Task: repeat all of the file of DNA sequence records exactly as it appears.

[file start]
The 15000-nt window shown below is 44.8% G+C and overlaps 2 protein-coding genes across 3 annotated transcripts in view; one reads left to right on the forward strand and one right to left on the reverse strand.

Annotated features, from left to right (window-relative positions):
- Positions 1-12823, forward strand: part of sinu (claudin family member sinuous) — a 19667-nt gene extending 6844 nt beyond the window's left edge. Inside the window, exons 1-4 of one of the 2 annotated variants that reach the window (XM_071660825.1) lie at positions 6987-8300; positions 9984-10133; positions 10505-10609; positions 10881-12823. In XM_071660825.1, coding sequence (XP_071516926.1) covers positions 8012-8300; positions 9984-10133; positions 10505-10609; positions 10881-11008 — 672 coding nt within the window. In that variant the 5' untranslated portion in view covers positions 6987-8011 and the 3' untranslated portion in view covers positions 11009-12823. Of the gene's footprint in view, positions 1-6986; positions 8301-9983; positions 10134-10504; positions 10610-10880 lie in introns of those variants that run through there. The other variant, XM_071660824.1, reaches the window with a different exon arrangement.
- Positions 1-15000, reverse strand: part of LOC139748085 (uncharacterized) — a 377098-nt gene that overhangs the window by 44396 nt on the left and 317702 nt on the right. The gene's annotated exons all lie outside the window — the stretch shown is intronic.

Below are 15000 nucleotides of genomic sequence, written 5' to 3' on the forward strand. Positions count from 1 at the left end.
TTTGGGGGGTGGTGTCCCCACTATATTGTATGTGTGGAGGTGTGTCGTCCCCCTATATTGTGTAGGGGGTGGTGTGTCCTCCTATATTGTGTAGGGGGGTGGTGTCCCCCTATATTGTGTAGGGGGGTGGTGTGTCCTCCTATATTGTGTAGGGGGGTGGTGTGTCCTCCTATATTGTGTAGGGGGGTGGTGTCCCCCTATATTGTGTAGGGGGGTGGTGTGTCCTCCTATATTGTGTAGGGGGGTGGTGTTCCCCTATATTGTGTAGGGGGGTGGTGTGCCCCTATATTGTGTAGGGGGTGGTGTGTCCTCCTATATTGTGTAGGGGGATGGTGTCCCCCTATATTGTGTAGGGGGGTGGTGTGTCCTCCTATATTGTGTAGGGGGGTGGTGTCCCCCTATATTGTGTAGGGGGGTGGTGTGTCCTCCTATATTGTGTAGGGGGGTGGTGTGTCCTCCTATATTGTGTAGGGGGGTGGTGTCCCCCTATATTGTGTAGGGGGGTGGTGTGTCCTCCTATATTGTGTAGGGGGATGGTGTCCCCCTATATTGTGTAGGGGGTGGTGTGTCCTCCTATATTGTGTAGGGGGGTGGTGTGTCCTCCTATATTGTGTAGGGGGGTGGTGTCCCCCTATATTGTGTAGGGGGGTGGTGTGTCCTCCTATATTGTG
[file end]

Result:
The 15000-nt window shown below is 44.8% G+C and overlaps 2 protein-coding genes across 3 annotated transcripts in view; one reads left to right on the forward strand and one right to left on the reverse strand.

Annotated features, from left to right (window-relative positions):
- Positions 1-12823, forward strand: part of sinu (claudin family member sinuous) — a 19667-nt gene extending 6844 nt beyond the window's left edge. Inside the window, exons 1-4 of one of the 2 annotated variants that reach the window (XM_071660825.1) lie at positions 6987-8300; positions 9984-10133; positions 10505-10609; positions 10881-12823. In XM_071660825.1, coding sequence (XP_071516926.1) covers positions 8012-8300; positions 9984-10133; positions 10505-10609; positions 10881-11008 — 672 coding nt within the window. In that variant the 5' untranslated portion in view covers positions 6987-8011 and the 3' untranslated portion in view covers positions 11009-12823. Of the gene's footprint in view, positions 1-6986; positions 8301-9983; positions 10134-10504; positions 10610-10880 lie in introns of those variants that run through there. The other variant, XM_071660824.1, reaches the window with a different exon arrangement.
- Positions 1-15000, reverse strand: part of LOC139748085 (uncharacterized) — a 377098-nt gene that overhangs the window by 44396 nt on the left and 317702 nt on the right. The gene's annotated exons all lie outside the window — the stretch shown is intronic.

Below are 15000 nucleotides of genomic sequence, written 5' to 3' on the forward strand. Positions count from 1 at the left end.
TTTGGGGGGTGGTGTCCCCACTATATTGTATGTGTGGAGGTGTGTCGTCCCCCTATATTGTGTAGGGGGTGGTGTGTCCTCCTATATTGTGTAGGGGGGTGGTGTCCCCCTATATTGTGTAGGGGGGTGGTGTGTCCTCCTATATTGTGTAGGGGGGTGGTGTGTCCTCCTATATTGTGTAGGGGGGTGGTGTCCCCCTATATTGTGTAGGGGGGTGGTGTGTCCTCCTATATTGTGTAGGGGGGTGGTGTTCCCCTATATTGTGTAGGGGGGTGGTGTGCCCCTATATTGTGTAGGGGGTGGTGTGTCCTCCTATATTGTGTAGGGGGATGGTGTCCCCCTATATTGTGTAGGGGGGTGGTGTGTCCTCCTATATTGTGTAGGGGGGTGGTGTCCCCCTATATTGTGTAGGGGGGTGGTGTGTCCTCCTATATTGTGTAGGGGGGTGGTGTGTCCTCCTATATTGTGTAGGGGGGTGGTGTCCCCCTATATTGTGTAGGGGGGTGGTGTGTCCTCCTATATTGTGTAGGGGGATGGTGTCCCCCTATATTGTGTAGGGGGTGGTGTGTCCTCCTATATTGTGTAGGGGGGTGGTGTGTCCTCCTATATTGTGTAGGGGGGTGGTGTCCCCCTATATTGTGTAGGGGGGTGGTGTGTCCTCCTATATTGTG